Putting Indigenous Peoples on the Path of Adaptive Social Protection

Dian Maya Safitri (Inclusive Policy Enthusiast)

07 December 2022

Recover Together, Recover Stronger—this is the theme of this year’s G20 summit currently taking place in Indonesia. It is also an urgent call for the Indonesian government to address the alarming issue of increasing numbers of indigenous peoples being left behind in the wake of Indonesia’s many natural disasters because of its geographical location in the Pacific Ring of Fire and an exacerbated climate crisis. In 2021 alone, 1749 floods, 579 forest fires, a volcanic eruption, 15 droughts, 1321 landslides, and 1577 extreme weather incidences occurred in Indonesia, according to official data.

To exchange experiences and discuss solutions for disaster threats and climate change internationally, the Government of Indonesia organised The Global Platform for Disaster Risk Reduction (GDPRR) forum in Bali four months ago in June 2022. This resulted in the Seven Bali Agenda for Resilience, namely incorporating disaster risk reduction into financial policies and regulatory framework, initiating systemic transformations, scaling up climate adaptation, adopting participatory method and human rights-based approach, implementing early warning systems, and comprehensive reporting of Sendai Framework targets.

As a country prone to disaster, this is a perfect occasion for Indonesia to strengthen mutual partnership with other countries in handling emergency situations in humanitarian settings and to better rebuild itself in the post-pandemic world in compliance with the Sendai Framework.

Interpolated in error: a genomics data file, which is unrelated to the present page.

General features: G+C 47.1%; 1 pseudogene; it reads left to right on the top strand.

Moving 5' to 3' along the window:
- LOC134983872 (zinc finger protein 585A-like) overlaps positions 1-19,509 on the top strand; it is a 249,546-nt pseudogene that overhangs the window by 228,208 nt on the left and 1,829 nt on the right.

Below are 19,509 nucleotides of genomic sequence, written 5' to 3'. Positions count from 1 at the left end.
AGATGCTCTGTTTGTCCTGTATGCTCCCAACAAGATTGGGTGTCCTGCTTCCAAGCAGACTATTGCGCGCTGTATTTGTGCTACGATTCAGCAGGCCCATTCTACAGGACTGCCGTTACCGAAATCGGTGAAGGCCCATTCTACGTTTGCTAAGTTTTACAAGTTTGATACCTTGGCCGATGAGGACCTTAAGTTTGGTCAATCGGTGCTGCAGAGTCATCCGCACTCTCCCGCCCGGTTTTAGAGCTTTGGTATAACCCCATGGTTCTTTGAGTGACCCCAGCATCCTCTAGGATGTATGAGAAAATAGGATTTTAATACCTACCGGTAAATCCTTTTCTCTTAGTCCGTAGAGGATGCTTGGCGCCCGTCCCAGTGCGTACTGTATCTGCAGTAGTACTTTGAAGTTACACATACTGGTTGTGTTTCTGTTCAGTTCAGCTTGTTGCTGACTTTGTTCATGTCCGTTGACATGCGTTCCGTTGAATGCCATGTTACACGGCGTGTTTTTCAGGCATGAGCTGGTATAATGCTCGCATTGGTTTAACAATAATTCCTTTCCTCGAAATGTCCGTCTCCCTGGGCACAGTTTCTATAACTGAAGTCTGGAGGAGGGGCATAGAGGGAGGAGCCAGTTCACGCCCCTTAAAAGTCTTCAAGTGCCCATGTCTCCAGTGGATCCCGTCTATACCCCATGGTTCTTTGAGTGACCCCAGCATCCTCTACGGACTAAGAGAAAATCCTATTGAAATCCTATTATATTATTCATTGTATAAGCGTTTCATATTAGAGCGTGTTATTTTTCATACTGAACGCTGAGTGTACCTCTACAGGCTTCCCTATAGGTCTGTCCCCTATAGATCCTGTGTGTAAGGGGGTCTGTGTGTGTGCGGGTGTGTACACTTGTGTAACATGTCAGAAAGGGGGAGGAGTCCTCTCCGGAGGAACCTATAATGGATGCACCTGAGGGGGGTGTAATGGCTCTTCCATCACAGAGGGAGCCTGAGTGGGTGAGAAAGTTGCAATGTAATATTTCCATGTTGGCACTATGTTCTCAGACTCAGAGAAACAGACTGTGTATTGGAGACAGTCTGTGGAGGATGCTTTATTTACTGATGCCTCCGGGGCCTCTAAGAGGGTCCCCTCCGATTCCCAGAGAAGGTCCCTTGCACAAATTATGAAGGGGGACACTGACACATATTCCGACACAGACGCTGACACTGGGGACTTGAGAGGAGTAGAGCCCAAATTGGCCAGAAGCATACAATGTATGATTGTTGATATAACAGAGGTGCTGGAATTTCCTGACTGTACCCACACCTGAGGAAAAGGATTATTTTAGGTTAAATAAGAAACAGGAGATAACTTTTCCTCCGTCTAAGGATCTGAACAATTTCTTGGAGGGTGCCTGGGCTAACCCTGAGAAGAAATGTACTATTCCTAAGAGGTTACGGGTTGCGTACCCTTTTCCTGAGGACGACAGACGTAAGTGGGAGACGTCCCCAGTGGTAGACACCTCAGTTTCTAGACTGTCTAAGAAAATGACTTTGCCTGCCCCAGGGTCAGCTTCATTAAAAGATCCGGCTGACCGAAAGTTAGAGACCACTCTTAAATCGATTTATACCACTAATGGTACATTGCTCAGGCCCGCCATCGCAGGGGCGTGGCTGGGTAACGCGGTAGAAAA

One of the thematic issues to be discussed is Global Indigenous Knowledge Research Infrastructure, which aligns with the commitment of GDPRR to include all parts of society to enhance climate resilience and disaster preparedness. This is known as: “nothing about us without us”.

A focus on indigenous communities is essential because, according to the ILO report in 2017, indigenous peoples are very vulnerable during disasters and suffer from the impacts of climate change, such as drought and food scarcity. Furthermore, their limited access to social and healthcare services, and disruption of economic activities during the COVID-19 pandemic have exacerbated the vulnerability and poverty of indigenous communities. Indigenous women experience even more hardships from environmental injustice through exclusion, discrimination, and gender-based violence.

Indigenous communities are very vulnerable to natural and manmade shocks. Shutterstock.

Although indigenous peoples account for only 5% of the world’s population, they comprise 15% of the poorest. It is estimated that more than half of the world’s indigenous peoples live in Asia, including Indonesia. There are approximately 17 million indigenous communities in Indonesia alone, a majority part of AMAN (Aliansi Masyarakat Adat Nusantara or Alliance of Archipelagic Indigenous Peoples).